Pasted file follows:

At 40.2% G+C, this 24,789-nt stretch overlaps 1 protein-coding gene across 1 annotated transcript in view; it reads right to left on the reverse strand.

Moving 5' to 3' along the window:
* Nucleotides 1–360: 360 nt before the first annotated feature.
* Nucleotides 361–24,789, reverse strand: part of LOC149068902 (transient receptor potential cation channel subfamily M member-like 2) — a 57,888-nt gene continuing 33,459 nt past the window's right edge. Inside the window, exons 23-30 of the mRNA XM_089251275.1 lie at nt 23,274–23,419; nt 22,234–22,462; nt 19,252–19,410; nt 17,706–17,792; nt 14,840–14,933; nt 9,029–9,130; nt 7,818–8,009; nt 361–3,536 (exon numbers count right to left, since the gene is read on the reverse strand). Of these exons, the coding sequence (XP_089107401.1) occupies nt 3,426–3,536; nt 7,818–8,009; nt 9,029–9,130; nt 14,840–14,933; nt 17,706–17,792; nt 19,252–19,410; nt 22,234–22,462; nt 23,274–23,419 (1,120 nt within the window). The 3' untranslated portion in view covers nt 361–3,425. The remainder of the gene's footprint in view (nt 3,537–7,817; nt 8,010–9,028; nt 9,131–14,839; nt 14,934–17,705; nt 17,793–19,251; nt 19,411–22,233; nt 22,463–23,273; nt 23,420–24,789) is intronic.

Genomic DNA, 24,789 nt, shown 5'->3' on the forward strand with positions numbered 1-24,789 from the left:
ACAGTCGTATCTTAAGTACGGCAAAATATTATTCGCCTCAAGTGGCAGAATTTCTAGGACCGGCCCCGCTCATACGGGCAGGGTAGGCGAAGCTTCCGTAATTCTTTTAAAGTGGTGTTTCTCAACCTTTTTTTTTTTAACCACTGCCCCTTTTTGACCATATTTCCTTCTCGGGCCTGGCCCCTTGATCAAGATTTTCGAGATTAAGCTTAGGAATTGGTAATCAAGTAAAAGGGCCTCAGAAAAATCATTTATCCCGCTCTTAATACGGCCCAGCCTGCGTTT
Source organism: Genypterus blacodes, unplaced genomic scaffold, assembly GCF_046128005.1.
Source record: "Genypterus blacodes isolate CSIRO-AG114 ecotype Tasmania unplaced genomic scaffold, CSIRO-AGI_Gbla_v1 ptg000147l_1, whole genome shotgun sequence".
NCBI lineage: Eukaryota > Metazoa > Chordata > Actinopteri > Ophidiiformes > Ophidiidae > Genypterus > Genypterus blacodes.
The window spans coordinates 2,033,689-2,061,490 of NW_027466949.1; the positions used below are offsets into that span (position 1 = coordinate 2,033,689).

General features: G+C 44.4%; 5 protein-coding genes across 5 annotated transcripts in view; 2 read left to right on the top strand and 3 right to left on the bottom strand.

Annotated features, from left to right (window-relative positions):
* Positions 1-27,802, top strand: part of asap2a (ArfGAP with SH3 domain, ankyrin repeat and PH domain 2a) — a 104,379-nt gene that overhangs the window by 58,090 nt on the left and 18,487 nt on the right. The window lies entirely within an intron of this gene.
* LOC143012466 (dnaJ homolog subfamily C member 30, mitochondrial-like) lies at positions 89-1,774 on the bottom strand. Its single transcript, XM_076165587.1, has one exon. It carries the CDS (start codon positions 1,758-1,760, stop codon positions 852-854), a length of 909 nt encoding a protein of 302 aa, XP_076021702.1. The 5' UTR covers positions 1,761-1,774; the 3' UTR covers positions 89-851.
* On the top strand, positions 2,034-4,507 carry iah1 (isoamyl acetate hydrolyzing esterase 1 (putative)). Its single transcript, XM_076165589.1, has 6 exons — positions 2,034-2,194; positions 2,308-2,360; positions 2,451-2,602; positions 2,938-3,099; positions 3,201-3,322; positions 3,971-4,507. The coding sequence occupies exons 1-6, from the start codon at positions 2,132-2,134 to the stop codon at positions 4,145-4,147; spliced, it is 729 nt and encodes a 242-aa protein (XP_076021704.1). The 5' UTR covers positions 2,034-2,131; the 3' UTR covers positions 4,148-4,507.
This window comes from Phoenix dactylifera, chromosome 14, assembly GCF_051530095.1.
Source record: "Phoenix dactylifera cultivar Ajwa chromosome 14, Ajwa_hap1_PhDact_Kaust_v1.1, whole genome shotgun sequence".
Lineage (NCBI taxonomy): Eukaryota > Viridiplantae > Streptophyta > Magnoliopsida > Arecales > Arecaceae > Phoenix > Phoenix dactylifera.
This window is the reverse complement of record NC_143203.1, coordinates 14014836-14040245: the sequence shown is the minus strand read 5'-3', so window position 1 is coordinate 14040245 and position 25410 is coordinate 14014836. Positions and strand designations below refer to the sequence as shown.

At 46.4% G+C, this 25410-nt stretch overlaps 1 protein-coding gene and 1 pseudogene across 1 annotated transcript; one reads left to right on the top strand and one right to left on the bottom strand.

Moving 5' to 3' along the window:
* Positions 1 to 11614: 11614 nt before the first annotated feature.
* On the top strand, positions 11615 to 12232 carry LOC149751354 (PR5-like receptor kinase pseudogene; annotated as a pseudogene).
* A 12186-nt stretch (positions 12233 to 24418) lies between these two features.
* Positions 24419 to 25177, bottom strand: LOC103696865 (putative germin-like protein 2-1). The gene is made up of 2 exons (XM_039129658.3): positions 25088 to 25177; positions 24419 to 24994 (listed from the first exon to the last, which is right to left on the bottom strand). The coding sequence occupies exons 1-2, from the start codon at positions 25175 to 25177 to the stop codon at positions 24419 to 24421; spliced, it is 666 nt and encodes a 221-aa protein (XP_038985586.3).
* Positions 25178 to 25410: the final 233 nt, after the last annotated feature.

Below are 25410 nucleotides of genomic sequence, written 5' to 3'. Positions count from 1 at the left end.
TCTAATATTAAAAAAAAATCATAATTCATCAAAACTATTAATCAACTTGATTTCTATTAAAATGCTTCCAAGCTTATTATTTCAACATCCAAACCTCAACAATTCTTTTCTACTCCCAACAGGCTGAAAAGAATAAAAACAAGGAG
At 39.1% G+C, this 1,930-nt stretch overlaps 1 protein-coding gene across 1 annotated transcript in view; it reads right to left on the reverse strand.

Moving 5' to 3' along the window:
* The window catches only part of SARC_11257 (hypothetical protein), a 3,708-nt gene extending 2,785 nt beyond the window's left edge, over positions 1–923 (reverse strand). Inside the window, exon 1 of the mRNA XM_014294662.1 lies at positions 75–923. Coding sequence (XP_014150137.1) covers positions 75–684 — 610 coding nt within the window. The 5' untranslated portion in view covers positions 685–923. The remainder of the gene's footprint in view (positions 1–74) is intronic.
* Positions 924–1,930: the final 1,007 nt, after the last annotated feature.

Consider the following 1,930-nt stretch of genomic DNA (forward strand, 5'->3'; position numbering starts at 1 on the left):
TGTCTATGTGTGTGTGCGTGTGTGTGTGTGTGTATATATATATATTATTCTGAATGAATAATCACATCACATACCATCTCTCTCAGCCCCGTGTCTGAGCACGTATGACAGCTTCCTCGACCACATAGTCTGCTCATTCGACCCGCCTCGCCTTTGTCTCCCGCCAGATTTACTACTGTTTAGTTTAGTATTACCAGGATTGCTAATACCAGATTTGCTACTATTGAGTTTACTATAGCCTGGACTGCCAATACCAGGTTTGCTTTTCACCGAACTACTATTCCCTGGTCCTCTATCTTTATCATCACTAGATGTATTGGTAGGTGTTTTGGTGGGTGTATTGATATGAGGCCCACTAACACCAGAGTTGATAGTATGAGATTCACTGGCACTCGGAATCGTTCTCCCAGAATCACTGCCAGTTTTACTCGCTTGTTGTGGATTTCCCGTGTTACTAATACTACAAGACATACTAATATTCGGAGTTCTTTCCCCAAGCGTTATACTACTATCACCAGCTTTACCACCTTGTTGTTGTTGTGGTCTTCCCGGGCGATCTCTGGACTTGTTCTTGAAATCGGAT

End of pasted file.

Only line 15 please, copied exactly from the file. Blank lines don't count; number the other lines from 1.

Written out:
* On the top strand, positions 2,034-4,507 carry iah1 (isoamyl acetate hydrolyzing esterase 1 (putative)). Its single transcript, XM_076165589.1, has 6 exons — positions 2,034-2,194; positions 2,308-2,360; positions 2,451-2,602; positions 2,938-3,099; positions 3,201-3,322; positions 3,971-4,507. The coding sequence occupies exons 1-6, from the start codon at positions 2,132-2,134 to the stop codon at positions 4,145-4,147; spliced, it is 729 nt and encodes a 242-aa protein (XP_076021704.1). The 5' UTR covers positions 2,034-2,131; the 3' UTR covers positions 4,148-4,507.